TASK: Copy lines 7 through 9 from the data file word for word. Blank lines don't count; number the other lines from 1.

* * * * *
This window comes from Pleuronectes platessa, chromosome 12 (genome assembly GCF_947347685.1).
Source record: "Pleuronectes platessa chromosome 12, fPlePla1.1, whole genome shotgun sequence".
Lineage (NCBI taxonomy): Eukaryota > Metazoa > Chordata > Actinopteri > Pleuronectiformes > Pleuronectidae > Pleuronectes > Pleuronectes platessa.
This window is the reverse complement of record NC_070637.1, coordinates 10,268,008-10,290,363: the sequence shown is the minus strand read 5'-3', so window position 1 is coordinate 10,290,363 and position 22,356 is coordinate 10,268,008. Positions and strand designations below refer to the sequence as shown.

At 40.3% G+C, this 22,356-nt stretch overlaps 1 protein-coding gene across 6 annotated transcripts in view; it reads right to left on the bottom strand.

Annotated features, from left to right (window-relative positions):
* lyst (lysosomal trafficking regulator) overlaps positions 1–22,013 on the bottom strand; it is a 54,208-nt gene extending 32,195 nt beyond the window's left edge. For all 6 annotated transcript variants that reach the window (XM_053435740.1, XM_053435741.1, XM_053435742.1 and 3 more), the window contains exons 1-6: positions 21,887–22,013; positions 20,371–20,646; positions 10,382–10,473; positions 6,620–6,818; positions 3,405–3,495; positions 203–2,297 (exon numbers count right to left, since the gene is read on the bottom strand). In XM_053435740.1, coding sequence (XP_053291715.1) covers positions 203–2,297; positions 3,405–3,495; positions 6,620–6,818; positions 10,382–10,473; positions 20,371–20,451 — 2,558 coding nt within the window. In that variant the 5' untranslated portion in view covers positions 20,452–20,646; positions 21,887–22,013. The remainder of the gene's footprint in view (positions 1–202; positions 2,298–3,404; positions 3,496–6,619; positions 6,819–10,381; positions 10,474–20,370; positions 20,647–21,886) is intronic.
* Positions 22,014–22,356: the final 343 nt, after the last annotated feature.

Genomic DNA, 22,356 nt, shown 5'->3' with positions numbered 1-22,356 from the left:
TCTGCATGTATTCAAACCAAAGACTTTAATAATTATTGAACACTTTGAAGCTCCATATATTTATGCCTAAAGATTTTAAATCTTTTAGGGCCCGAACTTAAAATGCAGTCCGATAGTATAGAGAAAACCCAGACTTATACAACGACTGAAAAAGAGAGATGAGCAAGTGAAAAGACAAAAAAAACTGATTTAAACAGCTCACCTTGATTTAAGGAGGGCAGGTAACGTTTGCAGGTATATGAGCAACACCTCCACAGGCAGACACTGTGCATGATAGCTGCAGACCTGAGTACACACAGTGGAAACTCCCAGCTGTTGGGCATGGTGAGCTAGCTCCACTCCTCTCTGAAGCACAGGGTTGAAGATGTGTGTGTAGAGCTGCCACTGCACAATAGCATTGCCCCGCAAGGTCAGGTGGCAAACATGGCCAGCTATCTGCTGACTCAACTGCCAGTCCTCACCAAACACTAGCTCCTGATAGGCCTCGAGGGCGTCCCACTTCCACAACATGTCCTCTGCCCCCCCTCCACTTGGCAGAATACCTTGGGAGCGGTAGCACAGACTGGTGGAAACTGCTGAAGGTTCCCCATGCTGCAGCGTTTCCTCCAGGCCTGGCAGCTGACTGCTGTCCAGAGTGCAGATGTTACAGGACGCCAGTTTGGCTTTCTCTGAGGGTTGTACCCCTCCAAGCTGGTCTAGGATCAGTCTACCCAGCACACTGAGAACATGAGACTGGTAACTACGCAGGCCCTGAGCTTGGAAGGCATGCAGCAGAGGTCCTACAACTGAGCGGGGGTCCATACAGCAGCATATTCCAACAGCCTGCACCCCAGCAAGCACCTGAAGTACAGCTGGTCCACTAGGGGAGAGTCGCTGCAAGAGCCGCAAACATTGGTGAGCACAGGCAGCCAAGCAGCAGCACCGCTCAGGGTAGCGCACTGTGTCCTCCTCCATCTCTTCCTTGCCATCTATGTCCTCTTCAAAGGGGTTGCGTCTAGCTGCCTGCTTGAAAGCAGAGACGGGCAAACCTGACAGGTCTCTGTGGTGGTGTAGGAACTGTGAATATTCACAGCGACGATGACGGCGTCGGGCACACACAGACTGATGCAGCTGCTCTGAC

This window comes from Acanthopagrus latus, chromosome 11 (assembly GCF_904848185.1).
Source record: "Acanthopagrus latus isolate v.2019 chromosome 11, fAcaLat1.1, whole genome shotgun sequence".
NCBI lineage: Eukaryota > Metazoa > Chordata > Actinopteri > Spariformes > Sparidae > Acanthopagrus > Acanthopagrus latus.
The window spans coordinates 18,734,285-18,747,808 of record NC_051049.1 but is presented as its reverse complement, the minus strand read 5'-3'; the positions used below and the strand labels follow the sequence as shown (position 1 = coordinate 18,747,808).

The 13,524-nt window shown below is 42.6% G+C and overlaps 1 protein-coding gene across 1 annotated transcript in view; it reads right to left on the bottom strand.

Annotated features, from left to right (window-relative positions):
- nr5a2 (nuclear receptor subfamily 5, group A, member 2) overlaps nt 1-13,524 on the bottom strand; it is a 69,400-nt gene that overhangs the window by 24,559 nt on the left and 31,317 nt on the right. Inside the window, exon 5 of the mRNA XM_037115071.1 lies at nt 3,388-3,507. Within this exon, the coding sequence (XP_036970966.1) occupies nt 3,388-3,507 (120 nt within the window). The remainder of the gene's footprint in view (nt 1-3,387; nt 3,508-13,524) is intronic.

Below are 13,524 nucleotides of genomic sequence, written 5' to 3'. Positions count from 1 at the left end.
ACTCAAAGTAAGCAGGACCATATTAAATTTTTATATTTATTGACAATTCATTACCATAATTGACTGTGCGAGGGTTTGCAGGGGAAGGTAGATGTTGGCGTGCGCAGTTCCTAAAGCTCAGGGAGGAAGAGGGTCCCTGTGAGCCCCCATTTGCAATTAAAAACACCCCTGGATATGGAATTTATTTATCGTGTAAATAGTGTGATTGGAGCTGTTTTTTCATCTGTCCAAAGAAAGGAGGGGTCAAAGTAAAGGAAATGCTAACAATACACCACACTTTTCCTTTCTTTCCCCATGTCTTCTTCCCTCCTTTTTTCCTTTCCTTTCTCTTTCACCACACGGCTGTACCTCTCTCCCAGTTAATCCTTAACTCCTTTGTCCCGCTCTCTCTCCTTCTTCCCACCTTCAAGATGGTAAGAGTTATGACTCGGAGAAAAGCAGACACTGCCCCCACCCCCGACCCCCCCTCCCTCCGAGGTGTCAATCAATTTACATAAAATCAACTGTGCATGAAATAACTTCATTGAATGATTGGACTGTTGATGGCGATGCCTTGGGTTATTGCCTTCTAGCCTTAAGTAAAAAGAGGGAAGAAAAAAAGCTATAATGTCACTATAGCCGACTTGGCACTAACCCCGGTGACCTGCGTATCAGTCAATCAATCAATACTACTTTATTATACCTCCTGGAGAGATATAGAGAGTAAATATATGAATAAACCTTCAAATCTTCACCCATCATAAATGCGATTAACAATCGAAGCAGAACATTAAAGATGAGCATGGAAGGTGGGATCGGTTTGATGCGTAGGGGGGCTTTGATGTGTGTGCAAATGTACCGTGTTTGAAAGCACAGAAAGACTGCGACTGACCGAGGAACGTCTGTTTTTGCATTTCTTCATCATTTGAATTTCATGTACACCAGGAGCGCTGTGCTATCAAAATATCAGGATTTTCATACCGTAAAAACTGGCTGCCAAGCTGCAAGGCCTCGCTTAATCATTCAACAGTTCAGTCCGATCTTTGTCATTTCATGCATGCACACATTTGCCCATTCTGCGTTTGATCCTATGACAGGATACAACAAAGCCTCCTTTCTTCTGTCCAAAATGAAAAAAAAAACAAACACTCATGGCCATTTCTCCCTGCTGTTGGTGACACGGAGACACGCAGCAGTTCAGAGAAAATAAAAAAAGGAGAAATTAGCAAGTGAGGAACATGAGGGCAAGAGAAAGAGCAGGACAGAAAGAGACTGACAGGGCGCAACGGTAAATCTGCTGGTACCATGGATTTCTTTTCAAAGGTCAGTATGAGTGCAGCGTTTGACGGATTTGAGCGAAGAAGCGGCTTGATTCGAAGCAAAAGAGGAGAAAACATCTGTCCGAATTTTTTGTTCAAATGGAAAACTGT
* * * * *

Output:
* lyst (lysosomal trafficking regulator) overlaps positions 1–22,013 on the bottom strand; it is a 54,208-nt gene extending 32,195 nt beyond the window's left edge. For all 6 annotated transcript variants that reach the window (XM_053435740.1, XM_053435741.1, XM_053435742.1 and 3 more), the window contains exons 1-6: positions 21,887–22,013; positions 20,371–20,646; positions 10,382–10,473; positions 6,620–6,818; positions 3,405–3,495; positions 203–2,297 (exon numbers count right to left, since the gene is read on the bottom strand). In XM_053435740.1, coding sequence (XP_053291715.1) covers positions 203–2,297; positions 3,405–3,495; positions 6,620–6,818; positions 10,382–10,473; positions 20,371–20,451 — 2,558 coding nt within the window. In that variant the 5' untranslated portion in view covers positions 20,452–20,646; positions 21,887–22,013. The remainder of the gene's footprint in view (positions 1–202; positions 2,298–3,404; positions 3,496–6,619; positions 6,819–10,381; positions 10,474–20,370; positions 20,647–21,886) is intronic.
* Positions 22,014–22,356: the final 343 nt, after the last annotated feature.

Genomic DNA, 22,356 nt, shown 5'->3' with positions numbered 1-22,356 from the left: